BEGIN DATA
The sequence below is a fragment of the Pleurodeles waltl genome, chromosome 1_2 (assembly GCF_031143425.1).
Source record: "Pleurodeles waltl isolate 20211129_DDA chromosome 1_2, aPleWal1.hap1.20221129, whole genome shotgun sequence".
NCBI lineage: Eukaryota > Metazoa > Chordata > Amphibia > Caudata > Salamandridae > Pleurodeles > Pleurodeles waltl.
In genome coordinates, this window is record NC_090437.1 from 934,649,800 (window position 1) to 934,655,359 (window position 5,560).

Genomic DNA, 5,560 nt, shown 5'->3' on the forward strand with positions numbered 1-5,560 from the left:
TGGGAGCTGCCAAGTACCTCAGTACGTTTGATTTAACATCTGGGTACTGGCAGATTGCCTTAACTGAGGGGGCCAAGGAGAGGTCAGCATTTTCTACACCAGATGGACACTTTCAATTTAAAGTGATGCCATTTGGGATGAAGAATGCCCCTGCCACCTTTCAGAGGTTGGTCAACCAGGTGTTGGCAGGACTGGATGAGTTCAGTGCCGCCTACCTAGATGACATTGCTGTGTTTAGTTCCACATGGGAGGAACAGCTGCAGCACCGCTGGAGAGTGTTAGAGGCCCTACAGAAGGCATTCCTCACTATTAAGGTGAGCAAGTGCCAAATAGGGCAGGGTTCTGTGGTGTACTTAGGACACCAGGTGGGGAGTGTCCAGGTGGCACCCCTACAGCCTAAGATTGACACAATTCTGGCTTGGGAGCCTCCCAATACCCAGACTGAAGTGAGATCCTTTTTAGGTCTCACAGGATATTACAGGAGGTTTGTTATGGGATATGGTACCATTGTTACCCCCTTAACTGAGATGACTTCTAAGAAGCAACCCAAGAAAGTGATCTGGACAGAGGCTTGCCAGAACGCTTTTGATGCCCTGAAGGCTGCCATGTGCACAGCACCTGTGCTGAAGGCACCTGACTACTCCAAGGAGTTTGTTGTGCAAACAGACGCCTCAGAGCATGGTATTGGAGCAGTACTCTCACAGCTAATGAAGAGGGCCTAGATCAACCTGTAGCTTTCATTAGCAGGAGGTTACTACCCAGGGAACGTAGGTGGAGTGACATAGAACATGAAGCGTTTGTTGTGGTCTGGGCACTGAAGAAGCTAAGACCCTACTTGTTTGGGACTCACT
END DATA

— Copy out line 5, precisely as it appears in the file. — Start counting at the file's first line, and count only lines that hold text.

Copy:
Genomic DNA, 5,560 nt, shown 5'->3' on the forward strand with positions numbered 1-5,560 from the left: